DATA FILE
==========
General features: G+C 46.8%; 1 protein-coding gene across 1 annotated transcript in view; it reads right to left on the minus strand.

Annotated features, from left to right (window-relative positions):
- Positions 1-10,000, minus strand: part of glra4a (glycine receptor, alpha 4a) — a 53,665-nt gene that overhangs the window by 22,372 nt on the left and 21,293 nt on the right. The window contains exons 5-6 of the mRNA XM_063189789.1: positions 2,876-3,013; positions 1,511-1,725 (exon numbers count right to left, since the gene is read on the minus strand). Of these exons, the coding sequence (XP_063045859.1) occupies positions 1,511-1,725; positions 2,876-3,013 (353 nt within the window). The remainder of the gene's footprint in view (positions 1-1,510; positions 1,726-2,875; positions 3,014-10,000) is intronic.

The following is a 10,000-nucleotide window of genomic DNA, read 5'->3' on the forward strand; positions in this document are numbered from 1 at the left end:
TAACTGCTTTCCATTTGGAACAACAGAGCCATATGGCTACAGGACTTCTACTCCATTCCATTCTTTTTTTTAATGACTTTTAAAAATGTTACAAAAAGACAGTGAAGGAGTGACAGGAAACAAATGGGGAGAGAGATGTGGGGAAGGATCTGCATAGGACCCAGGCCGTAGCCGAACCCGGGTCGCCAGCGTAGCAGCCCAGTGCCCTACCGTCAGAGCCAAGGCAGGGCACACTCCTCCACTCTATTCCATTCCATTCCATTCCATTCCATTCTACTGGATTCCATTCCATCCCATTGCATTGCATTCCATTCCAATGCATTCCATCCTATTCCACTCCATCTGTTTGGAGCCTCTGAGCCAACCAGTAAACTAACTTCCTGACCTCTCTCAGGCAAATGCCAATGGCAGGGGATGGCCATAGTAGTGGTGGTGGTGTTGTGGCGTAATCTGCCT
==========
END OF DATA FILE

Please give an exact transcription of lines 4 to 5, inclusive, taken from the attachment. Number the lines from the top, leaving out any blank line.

The following is a 10,000-nucleotide window of genomic DNA, read 5'->3' on the forward strand; positions in this document are numbered from 1 at the left end:
TAACTGCTTTCCATTTGGAACAACAGAGCCATATGGCTACAGGACTTCTACTCCATTCCATTCTTTTTTTTAATGACTTTTAAAAATGTTACAAAAAGACAGTGAAGGAGTGACAGGAAACAAATGGGGAGAGAGATGTGGGGAAGGATCTGCATAGGACCCAGGCCGTAGCCGAACCCGGGTCGCCAGCGTAGCAGCCCAGTGCCCTACCGTCAGAGCCAAGGCAGGGCACACTCCTCCACTCTATTCCATTCCATTCCATTCCATTCCATTCTACTGGATTCCATTCCATCCCATTGCATTGCATTCCATTCCAATGCATTCCATCCTATTCCACTCCATCTGTTTGGAGCCTCTGAGCCAACCAGTAAACTAACTTCCTGACCTCTCTCAGGCAAATGCCAATGGCAGGGGATGGCCATAGTAGTGGTGGTGGTGTTGTGGCGTAATCTGCCT